Calling all would be art-writers! We live in a world that is hostile to art writers. Artists simultaneously--schizophrenically--love to be written about and complain about how we fail to understand their work. Collectors apparently ignores us (Don Thompson said that art writers and art magazines were the least important determiner of art's monetary value, while Sarah Thornton spoke of people who read Artforum for the ads). Newspapers have been eliminating the art critic position for decades. The art world has become so odious that some writers are leaving it.
On the other hand, you have the proliferation of art blogs (including this one). Two Coats of Paint, Hyperallergic, Art Fag City, greg.org, etc., are all excellent venues for lively art writing. And you have Creative Time | Warhol Foundation, who give lots of money every year to art writers. The Great God Pan Is Dead can't give grants to art writers (because we are a no-revenue operation), but we can give prizes. Hence the first annual Pan Art Writing Contest.
OK, here's what we are looking for. A blog post between 750 and 2000 words about art. The following types of posts are acceptable:
1. a review of an exhibit that is still on viewYour entry should include at least one jpeg image (with proper credits)--more than one if possible.
2. a review of a performance from the last month
3. a review of a piece of public art that has been installed in the past three months
4. a review of a book or film about art that has been published or released in the past six months
5. an editorial on some current issue in the art world
6. a report on a local art scene
7. an interview or studio visit with an artist
The work should be original, and should be previously unpublished.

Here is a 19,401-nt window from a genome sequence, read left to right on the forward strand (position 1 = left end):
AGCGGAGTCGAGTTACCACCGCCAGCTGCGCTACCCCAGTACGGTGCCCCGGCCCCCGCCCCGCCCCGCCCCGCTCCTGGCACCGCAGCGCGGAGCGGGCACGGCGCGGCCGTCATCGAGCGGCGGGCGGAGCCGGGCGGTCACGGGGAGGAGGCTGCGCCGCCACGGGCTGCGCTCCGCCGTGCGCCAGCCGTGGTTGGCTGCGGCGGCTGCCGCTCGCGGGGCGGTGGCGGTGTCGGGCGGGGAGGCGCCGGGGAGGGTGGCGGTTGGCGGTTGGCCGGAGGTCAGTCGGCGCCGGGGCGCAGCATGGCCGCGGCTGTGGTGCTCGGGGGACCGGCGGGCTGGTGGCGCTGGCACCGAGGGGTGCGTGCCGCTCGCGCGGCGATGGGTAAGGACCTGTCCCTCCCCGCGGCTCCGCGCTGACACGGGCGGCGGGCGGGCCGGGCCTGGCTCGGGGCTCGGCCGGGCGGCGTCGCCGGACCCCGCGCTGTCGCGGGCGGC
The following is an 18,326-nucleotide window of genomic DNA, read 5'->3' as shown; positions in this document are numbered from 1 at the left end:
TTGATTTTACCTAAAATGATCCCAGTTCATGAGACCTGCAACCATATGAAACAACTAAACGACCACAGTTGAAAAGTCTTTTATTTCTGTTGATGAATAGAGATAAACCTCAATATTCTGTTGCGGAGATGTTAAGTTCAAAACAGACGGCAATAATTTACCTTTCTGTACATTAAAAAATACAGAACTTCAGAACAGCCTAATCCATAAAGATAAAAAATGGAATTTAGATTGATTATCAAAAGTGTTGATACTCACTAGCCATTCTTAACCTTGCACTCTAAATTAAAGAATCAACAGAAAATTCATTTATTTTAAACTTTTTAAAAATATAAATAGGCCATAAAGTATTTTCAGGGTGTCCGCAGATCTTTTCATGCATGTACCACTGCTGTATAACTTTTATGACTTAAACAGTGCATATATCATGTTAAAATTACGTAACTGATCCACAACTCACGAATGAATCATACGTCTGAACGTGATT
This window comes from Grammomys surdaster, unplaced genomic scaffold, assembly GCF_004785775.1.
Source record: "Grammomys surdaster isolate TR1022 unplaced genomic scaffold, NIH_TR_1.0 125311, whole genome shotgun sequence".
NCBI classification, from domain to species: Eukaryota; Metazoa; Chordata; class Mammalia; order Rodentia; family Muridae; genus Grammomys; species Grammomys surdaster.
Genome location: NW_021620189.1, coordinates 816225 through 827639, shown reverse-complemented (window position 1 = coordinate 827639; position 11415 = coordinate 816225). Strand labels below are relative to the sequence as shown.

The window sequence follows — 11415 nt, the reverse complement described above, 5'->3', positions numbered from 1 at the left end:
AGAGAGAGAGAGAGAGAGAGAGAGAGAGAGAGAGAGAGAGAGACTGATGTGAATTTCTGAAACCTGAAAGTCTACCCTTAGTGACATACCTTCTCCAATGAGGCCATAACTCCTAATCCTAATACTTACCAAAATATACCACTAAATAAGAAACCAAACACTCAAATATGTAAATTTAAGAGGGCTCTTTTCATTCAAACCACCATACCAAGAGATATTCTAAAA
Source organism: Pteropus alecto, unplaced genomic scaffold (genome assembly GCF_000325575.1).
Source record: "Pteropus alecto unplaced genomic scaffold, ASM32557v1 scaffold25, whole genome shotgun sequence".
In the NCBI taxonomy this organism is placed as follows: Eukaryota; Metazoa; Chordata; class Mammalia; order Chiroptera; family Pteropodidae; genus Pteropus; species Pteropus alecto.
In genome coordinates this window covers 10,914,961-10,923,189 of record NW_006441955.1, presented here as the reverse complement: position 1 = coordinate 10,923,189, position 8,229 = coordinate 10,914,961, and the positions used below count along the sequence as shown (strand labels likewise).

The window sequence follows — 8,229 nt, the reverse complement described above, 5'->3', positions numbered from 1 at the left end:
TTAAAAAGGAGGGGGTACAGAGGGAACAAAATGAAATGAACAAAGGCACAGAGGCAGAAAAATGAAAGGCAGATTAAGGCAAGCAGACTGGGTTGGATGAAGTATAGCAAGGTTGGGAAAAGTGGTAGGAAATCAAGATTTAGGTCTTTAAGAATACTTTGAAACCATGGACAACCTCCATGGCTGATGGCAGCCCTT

The submission deadline is January 31. Winners will be announced no later than February 28.
Here are the prizes:
Nic Nicosia. This handsome hardcover published by The University of Texas Press covers the career of Nic Nicosia, an really great photographer who we have reviewed here before.
Smithsonian Collection of Newspaper Comics by Bill Blackbeard and Martin Williams. I don't think it is an exaggeration to say that this classic collection helped reintroduce America to an all-but-forgotten part of its artistic heritage. A brilliant anthology.
I Am James Ensor. This artist's book by great Houston artist Lane Hagood stars the ghost of James Ensor. It's number 44 out of an edition of 50.
The Carter Family: Don't Forget This Song by David Lasky and Frank M. Young. A graphic novel biography of the famous country music pioneers, drawn by David Lasky in a style that evokes early 20th century comic strips, this is a moving work of Americana.
Texas: 150 Works from the Museum of Fine Arts, Houston by Alison de Lima Greene. Published in the centennial year (2000) of the Houston Museum of Fine Arts, this enormous, well-illustrated book is kind of a first stab at an art history of Texas, in a way. Focusing mainly on modern and contemporary work, it's quite fascinating to see how artists who are still quite active were seen in 2000. We have two copies of this excellent book to award.
The first prize winner will be able to select one from this list. The second prize winner can select from the remaining, and so on.
Send all entries to firstname.lastname@example.org.
Writers retain all rights to their own work. The Great God Pan Is Dead may wish to publish the entry, but the writer retains the right to decline.The contest is open to everyone except for current writers for The Great God Pan Is Dead.